with unreadable long-ago eyes

and points to the old wall:
the unbolting of our roots there,
beside this bitter lemon tree,
and here was the crumbling

of the house of jasmine
arching over doorways,
the house of roosters
and child-flight legends,

this house of girls
with eyes like simmering seeds.

© by Deema K. Shehabi


Deema Shehabi

Flight Over Water

Light in the Orchard

Deema K. Shehabi

Portrait of Summer in Bossey

Lights Across the Dead Sea

Deema K. Shehabi is a writer, editor, and poet. She grew up in the Arab world and attended college in the US, where she received an MA in journalism. Her poems have appeared or are forthcoming in several anthologies and literary journals including the Atlanta Review, The Poetry of Arab Women, Crab Orchard, DMQ Review, Flyway, The Mississippi Review, and Valparaiso Poetry Review. She currently resides in Northern California with her husband and two sons.
~ poet Deema Shehabi.
Palestinian Americans
Deema Shehabi: Poet and editor

To interview Deema Shehabi contact the IMEU at 714-368-0300 or

Acclaimed Palestinian-American poet and editor Deema Shehabi aspires to offer poetry that is both aesthetically crafted and that tells the Palestinian narrative. "People have a tendency to dehumanize one another," Shehabi says. "The Palestinian experience provides a vastness and a broad context that can reaffirm our human values because it constantly challenges narrowly constructed notions of nationalism, patriotism, and the like."

Shehabi was born in Kuwait in 1970. She came to the United States in 1988 to attend Tufts University, where she received a BA in history and international relations. In 1993, she received an MS in Journalism from Boston University.

Shehabi says her poetry is "inspired by a sense of loss, combined with the tragedy of the Palestinian experience." Her poems have appeared or are forthcoming in numerous literary journals including The Atlanta Review, Bat City Review, Crab Orchard, The Mississippi Review, Drunken Boat, Valparaiso Poetry Review, and the Kenyon Review. She has published works in anthologies such as The Poetry of Arab Women and Contemporary Arab-American Poetry and has been nominated for a Pushcart prize. Deema Shehabi has also worked in writing and editing for several book publishers and magazines, including Ulysses Press, Nuclear Times, and most recently, Veggie Life where she was managing editor.

Shehabi's father hails from Jerusalem, and her mother is from Gaza. She has visited both Palestinian cities with her family on numerous occasions. Her earliest memory was the contrast between the sparse landscapes of Kuwait and the "lushness of the orange and lemon groves" that she saw in Gaza when she visited there. "It was heaven," she says.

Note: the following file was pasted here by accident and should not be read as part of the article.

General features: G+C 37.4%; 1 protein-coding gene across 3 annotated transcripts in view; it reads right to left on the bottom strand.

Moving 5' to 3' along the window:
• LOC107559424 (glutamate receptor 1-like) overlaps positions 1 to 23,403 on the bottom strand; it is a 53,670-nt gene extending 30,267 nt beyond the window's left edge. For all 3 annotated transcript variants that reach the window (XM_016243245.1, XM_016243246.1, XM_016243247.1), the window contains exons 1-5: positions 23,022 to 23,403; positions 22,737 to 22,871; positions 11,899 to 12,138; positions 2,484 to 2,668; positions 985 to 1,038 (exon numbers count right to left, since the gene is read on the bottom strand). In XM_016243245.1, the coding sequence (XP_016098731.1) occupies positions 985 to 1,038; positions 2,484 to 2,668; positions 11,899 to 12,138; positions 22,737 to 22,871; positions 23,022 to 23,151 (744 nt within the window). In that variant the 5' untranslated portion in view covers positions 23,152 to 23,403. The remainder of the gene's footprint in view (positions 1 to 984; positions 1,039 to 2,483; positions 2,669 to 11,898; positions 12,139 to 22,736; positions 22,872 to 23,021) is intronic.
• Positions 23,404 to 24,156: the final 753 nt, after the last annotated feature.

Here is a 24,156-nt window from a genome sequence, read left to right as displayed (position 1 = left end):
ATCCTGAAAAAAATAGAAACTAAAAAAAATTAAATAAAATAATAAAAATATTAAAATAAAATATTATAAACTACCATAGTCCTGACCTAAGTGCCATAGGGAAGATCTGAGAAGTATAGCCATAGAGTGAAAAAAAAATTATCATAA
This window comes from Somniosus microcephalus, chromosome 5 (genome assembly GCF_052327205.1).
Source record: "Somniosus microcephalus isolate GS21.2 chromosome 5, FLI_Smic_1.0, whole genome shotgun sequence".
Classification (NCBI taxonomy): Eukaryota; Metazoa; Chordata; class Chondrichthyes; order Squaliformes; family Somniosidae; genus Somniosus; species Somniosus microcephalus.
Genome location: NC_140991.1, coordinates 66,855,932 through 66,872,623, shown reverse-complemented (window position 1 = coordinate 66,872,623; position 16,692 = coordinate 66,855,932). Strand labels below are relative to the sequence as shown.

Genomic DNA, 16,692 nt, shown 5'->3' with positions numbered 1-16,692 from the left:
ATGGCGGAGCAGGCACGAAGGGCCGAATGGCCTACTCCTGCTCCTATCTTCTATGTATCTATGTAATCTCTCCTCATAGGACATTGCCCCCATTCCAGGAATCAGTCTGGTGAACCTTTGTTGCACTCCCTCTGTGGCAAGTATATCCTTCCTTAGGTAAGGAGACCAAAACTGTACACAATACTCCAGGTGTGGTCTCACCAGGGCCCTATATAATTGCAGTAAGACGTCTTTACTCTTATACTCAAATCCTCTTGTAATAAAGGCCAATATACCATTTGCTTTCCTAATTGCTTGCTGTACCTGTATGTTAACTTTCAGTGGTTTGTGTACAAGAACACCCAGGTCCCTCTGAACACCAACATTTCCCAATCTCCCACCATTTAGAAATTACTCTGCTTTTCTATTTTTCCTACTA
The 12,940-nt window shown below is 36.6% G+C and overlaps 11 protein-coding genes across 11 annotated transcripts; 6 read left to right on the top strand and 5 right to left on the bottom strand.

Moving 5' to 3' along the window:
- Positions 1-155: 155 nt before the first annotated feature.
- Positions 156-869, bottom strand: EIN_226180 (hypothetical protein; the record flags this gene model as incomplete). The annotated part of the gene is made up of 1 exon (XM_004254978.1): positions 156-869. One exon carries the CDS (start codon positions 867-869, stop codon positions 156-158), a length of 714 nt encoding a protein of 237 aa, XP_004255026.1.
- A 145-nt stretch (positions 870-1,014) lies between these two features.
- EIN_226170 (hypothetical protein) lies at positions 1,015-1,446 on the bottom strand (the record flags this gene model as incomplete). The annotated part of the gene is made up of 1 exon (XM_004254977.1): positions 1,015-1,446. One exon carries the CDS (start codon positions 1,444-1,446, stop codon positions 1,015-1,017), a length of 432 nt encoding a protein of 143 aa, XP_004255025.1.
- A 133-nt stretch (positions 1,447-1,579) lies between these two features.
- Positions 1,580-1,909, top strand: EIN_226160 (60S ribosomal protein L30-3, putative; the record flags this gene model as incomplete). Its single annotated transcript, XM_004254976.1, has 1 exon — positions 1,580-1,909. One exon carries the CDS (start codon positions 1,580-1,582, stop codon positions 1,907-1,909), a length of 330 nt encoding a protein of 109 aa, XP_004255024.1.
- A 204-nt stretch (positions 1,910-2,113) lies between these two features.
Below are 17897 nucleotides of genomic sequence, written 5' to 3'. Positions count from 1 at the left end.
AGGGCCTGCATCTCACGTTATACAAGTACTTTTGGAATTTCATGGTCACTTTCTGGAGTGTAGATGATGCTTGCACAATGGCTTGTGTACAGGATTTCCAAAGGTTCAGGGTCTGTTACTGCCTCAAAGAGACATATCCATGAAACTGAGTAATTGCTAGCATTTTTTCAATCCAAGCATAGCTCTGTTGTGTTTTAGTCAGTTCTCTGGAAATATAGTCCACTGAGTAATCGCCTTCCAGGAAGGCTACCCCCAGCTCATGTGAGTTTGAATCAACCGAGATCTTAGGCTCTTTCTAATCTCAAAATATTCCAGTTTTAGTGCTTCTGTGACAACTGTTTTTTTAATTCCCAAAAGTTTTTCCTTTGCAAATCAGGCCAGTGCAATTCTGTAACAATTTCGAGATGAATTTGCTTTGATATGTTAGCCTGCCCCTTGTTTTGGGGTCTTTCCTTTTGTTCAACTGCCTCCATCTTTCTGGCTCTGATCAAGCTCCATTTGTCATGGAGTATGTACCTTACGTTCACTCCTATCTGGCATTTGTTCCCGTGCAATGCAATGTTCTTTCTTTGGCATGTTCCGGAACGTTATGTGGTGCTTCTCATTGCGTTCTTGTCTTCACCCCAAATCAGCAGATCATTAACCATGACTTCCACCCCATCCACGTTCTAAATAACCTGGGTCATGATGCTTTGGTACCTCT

Deema Shehabi also recalls an experience that took place at Ben Gurion airport in Tel Aviv when she visited at age 9. "When we arrived, I could see my uncle waiting behind the glass on the other side to greet us" she explains. "At the same time I was aware of this intense tension between my mother and the Israeli interrogator." Shehabi says that the two extreme emotions encapsulated in that moment -- the excitement about seeing relatives combined with the palpable hostility between the interrogator and her mother -- left its mark. The experience even informs her writing today.

Currently, Shehabi is working on a new collection of poems and is Vice President for the Radius of Arab-American Writers (RAWI). She plans to establish a contemporary reading series for Arab Americans in the future.


UNWRA Photo gallery: Mud brick houses in Gaza

Photo gallery: Mud brick houses in Gaza

18 March 2009

More than 4,036 houses in the Gaza Strip were totally destroyed or damaged beyond repair in Israel’s 23-day military conflict in late 2008 and early 2009.

Rebuilding these homes has been almost impossible because Israel has not allowed cement and building materials into Gaza since June 2007, saying they could be used for military purposes.

View the photo gallery

A new project by the United Nations Relief and Works Agency (UNRWA) aims to build around 120 mud-brick houses for dozens of homeless families in the next few months. Each house costs about US$10,000 and takes three months to build.

While the houses offer better conditions than tents and can stand for 100 years, they are not meant as a long-term solution.


Mud brick houses in Gaza

UNRWA and the Blue Balloon

Gaza Games

The Flight: 1948

Flying High

Running Dry

Camp Life

Photo archive